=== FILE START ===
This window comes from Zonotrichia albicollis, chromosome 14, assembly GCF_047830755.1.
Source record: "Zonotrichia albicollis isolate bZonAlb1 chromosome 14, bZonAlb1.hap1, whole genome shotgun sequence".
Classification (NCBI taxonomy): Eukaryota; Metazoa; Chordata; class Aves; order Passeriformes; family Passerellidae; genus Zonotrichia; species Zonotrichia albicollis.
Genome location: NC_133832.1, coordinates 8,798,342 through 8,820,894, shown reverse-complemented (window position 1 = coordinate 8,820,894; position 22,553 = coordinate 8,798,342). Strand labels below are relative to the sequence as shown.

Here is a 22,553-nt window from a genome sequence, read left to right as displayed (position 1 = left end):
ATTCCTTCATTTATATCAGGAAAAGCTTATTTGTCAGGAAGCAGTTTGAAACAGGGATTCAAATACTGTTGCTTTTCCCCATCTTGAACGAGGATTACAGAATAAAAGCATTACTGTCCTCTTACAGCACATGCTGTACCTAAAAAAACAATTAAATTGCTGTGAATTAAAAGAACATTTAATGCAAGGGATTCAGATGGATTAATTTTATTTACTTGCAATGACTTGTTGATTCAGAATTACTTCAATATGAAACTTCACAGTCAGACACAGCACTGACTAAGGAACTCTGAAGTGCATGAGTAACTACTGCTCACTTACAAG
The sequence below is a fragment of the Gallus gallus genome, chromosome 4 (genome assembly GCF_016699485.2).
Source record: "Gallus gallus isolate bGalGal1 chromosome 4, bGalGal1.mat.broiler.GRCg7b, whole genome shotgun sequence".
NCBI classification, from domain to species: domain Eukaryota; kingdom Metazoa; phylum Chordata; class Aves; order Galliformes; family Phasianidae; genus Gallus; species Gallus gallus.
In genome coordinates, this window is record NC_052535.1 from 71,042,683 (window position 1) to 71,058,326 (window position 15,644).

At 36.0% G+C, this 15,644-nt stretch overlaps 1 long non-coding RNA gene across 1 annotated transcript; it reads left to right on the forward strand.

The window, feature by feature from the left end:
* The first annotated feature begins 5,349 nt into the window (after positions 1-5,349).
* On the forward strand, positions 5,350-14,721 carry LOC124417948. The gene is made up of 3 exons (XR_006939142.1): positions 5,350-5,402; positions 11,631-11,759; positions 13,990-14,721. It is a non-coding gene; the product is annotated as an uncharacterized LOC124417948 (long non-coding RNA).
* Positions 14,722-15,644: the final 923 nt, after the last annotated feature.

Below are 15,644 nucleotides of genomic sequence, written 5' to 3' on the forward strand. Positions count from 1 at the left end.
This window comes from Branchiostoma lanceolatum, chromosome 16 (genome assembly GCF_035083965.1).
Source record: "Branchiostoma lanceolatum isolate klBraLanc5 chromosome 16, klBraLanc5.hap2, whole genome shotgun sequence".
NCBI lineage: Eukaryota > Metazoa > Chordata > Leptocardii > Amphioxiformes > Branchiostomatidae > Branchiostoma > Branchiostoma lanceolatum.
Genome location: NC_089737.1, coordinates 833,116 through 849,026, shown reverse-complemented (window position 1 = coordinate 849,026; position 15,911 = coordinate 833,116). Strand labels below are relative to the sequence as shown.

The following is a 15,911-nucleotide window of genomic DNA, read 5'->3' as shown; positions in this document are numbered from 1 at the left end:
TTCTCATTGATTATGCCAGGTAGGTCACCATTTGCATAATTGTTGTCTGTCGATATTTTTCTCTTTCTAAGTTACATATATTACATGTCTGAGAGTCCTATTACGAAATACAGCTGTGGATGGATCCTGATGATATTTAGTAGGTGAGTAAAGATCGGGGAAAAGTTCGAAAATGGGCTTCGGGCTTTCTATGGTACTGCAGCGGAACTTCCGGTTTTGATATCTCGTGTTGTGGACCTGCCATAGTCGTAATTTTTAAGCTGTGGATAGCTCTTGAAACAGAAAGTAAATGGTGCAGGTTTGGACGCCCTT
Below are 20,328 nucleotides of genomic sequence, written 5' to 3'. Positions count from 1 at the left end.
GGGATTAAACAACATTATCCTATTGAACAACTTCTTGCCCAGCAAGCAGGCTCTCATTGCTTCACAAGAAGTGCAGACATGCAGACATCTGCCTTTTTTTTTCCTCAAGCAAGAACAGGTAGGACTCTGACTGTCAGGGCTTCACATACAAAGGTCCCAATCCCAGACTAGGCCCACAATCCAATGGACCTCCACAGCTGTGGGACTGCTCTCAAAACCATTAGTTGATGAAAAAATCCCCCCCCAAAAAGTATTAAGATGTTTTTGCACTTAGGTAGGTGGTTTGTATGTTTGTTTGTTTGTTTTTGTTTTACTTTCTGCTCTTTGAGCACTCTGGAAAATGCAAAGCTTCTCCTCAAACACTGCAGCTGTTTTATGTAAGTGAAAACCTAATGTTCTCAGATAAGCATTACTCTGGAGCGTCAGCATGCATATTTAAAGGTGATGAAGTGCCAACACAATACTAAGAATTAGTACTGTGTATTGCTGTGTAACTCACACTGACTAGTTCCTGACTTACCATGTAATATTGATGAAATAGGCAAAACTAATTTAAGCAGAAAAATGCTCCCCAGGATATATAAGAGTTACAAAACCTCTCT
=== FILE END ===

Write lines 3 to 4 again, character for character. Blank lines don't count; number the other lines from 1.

Classification (NCBI taxonomy): Eukaryota; Metazoa; Chordata; class Aves; order Passeriformes; family Passerellidae; genus Zonotrichia; species Zonotrichia albicollis.
Genome location: NC_133832.1, coordinates 8,798,342 through 8,820,894, shown reverse-complemented (window position 1 = coordinate 8,820,894; position 22,553 = coordinate 8,798,342). Strand labels below are relative to the sequence as shown.